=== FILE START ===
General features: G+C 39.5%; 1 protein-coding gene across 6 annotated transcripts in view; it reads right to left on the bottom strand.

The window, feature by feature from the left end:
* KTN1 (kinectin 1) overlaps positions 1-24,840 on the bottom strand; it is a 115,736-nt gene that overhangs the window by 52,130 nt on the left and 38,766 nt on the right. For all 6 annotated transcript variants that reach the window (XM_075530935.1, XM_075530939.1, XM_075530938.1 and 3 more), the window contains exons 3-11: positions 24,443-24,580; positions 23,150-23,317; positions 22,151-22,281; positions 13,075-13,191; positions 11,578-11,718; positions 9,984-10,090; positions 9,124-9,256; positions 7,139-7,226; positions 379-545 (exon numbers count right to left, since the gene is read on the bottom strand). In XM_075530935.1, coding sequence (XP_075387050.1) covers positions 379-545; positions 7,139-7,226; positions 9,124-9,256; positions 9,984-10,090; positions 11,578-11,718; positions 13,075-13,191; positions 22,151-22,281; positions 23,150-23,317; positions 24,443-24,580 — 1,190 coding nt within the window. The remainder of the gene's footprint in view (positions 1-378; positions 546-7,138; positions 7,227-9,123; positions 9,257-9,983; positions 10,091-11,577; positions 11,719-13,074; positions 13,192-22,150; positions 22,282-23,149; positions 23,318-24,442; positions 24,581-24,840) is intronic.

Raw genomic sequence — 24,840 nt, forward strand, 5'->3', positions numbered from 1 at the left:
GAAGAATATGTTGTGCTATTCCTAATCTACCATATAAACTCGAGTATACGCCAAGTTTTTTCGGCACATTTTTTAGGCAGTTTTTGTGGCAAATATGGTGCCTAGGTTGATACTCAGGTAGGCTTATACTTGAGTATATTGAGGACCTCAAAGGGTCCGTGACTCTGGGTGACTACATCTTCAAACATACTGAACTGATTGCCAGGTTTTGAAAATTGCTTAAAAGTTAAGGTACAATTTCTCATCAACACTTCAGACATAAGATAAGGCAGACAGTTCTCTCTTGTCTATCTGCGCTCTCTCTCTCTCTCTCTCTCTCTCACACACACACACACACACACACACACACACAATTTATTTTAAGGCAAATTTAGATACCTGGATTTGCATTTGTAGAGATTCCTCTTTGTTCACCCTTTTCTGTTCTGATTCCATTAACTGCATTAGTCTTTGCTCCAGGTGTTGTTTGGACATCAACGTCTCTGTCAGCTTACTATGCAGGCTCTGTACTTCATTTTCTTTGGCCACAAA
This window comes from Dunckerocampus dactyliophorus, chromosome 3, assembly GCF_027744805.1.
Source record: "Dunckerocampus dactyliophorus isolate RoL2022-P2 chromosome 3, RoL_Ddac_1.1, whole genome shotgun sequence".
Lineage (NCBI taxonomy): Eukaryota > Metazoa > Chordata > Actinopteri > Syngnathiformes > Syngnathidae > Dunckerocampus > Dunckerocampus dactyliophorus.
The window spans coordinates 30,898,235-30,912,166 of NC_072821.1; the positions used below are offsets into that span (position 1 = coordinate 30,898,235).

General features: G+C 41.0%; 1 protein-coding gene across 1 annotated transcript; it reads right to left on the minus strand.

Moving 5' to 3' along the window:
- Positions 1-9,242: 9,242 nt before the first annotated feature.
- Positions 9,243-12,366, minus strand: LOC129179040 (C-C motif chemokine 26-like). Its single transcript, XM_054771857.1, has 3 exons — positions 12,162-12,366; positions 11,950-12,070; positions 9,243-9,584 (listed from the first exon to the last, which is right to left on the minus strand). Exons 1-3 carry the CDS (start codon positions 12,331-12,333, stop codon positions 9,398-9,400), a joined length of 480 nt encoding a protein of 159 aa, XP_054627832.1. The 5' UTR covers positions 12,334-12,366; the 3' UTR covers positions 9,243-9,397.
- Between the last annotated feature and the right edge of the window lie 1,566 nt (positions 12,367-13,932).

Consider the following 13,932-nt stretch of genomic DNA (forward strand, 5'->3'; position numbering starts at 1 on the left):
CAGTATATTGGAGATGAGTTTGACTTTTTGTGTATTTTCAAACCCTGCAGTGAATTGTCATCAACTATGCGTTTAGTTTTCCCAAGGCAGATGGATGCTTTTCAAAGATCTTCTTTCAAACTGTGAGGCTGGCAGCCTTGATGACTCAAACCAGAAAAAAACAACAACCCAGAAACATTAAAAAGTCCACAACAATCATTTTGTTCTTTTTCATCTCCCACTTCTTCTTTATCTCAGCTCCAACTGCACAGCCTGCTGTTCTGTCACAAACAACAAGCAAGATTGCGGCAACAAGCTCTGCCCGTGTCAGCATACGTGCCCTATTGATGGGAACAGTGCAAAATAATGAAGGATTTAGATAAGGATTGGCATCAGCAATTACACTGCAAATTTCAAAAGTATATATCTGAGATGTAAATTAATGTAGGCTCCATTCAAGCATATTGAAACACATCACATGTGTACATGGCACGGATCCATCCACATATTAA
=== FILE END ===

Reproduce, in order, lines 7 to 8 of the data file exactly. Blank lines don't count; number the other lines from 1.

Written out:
Source record: "Dunckerocampus dactyliophorus isolate RoL2022-P2 chromosome 3, RoL_Ddac_1.1, whole genome shotgun sequence".
Lineage (NCBI taxonomy): Eukaryota > Metazoa > Chordata > Actinopteri > Syngnathiformes > Syngnathidae > Dunckerocampus > Dunckerocampus dactyliophorus.